Power of Attorney and Guardianship Documents Initiative
Immigration attorney Eddie Summers has been working with Legal Aid Justice Center interns to develop bilingual power of attorney and guardianship documents that service providers can circulate to Latino families to help them deal with the complications of possible detentions. For more information, contact Eddy at or (434) 220-2799

El PAK: Paquete de Preparación Para la Acción
PAK: Preparation for Action Kit (December 2007)
North Carolina Academy of Trial Lawyers, Hispanic and Latino Division
The bilingual comprehensive guideline (43 pages), the Preparation for Action Kit (PAK), helps Latinos prepare for deportation in ways to protect their children and assets.

Deportation Preparation Checklist (English – Spanish)
North Carolina Academy of Trial Lawyers, Hispanic and Latino Division June 2007

How Can I Find the Parent?
Click here for a list of area immigration detention centers and click here for a directory of them which includes contact information, visiting hours, etc. Many Charlottesville detainees are first held at the Regional Jail (434) 977-6981.

Who Do I Call at Albemarle County Schools?
If you know of a Latino child who attends an Albemarle School and whose parents have been detained, please call Courtney Stewart, or her secretary Nancy Lam, at Albemarle County Schools: (434) 296-6517.

Paying the Price: The Impact of Immigration Raids on America's Children.
Since 2007, Immigration and Customs Enforcement has intensified immigration enforcement activities by conducting several large-scale worksite raids across the country. From an in-depth study of three communities—Greeley, CO, Grand Island, NE and New Bedford, MA—this Urban Institute report (October 2007) details the impact of these worksite raids on the well-being of children. The report provides detailed recommendations to a variety of stakeholders to help mitigate the harmful effects of worksite raids on children.

The Traumatic Nature of Separation. Presentation of Charlottesville mental health therapist Michael Garcia during the CJ Panel (October 2008), Immigration Detentions & LatinoChildren.

What Mental Health Services Are Available for Latino Parents and Children?
Michel Garcia, a Charlottesville bilingual and bicultural therapist, has experience working with parents and children who may be fearful of a potential detention or dealing with the burdens of an actual detention. He can be reached at (434) 981-7249. Other bilingual therapists working with Latinos can be found in the CJ Mental Health Directory at:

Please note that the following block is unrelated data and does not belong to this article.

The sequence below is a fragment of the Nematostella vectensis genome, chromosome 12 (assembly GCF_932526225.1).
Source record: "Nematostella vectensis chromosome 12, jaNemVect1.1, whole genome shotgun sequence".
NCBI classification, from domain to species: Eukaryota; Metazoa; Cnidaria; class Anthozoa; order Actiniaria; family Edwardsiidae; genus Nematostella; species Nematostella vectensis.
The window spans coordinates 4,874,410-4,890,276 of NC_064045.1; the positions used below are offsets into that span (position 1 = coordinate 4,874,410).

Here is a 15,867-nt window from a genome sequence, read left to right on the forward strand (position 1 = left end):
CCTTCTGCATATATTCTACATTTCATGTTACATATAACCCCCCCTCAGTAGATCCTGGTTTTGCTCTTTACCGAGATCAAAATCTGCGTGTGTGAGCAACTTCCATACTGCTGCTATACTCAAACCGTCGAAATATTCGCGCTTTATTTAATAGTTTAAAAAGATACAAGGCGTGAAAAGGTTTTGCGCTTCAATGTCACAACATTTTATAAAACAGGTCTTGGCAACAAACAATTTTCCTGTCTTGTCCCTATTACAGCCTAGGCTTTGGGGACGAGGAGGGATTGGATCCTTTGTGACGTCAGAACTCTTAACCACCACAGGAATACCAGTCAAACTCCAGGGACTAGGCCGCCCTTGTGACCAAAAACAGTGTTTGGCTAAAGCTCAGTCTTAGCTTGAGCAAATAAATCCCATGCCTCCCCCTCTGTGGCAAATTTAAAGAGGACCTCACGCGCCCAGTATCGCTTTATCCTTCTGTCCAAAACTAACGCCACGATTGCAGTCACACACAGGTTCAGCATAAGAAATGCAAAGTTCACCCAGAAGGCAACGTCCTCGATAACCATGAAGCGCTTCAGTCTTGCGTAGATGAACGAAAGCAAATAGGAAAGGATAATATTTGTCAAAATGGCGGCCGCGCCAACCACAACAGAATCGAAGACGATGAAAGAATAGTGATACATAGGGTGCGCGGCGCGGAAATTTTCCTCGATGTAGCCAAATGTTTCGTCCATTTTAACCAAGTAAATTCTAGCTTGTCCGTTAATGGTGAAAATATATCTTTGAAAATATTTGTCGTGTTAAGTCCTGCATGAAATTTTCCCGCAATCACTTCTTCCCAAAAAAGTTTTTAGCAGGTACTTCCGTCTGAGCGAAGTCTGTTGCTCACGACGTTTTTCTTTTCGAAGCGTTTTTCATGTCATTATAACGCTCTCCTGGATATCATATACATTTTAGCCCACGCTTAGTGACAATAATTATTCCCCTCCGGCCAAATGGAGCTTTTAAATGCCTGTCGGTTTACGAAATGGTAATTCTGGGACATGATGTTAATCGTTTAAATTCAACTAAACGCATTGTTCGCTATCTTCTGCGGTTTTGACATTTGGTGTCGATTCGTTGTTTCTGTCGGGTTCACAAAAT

Helping immigrant and refugee students succeed: It¹s not just what happens in the classroom (2009)
Problematic behaviors exhibited by students have a direct impact on student success and the importance of engaging families for student academic achievement has been well documented. The challenges are more pronounced among immigrant and refugee students and their families. An eight page publication from the George Washington University’s Center for Health and Health Care in Schools addresses them.

English: Living in the United States: A Guide for Immigrant Youth (August 2008)

Spanish: Living in the United States: A Guide for Immigrant Youth (July 2008)

ELLs and the Law: Statutes, Precedents. These are among the cases and laws that scholars and advocates consider landmarks in the area of the rights of language-minority and immigrant students.


Immigration Options for Victims of Crime. A 2010 USCIS brochure on the T (trafficking victim), U (crime victim), and VAWA (victims of domestic violence) options. For details on each of these visas, conduct a search on the USCIS site:

Virginia General Assembly for 2010: Legislation of Interest to the Immigrant Community
This end of session report, prepared by CG2 Consulting, summarizes positive and negative legislation addressed by the 2010 General Assembly which adjourned in March for 2010.

Immigration Detainers: A Comprehensive Look.
What is an immigration detainer and how does it work? Are detainers only placed on unauthorized immigrants? What happens after an immigration detainer has expired? What are the consequences of immigration detainers? In order to better understand immigration detainers’ function and impact, the Immigration Policy Center (IPC) provided a Fact Check in February 2010 to shed much needed light on this often misunderstood immigration enforcement tool.

Court-issued Warrant vs an ICE warrant
ICE cannot enter a home without a court-issued warrant; the ICE warrant is not sufficient. According to Eddie Summers, Charlottesville Immigration Center,, “The immigrant can ask to see a warrant - slid under the door, for example - but there is no guarantee they can tell the difference, even if they are fluent in English. Warrant or no, the immigrant can refuse to answer the door or refuse to allow the ICE agent in. If it is the police and they have a criminal warrant, they will generally come in whether you open the door or not.” For a related excerpt from a transcript of an August 2008 podcast between John Seaman, a senior legal instructor with the Legal Division at the Federal Law Enforcement Training Center, and Jenna Solari, a senior legal instructor with the FLETC Legal Division, visit:

Preparing for a Future Benefits Program: A guide for individuals and organizations
A discussion and list of documents, prepared by the Charlottesville Immigration Law Center in 2006, about what documents Latinos and other immigrants should obtain to be eligible for benefits.

The Naturalization Interview and Test. This USCIS page offers a video about the process, including several simulated interviews, and links to many other resources.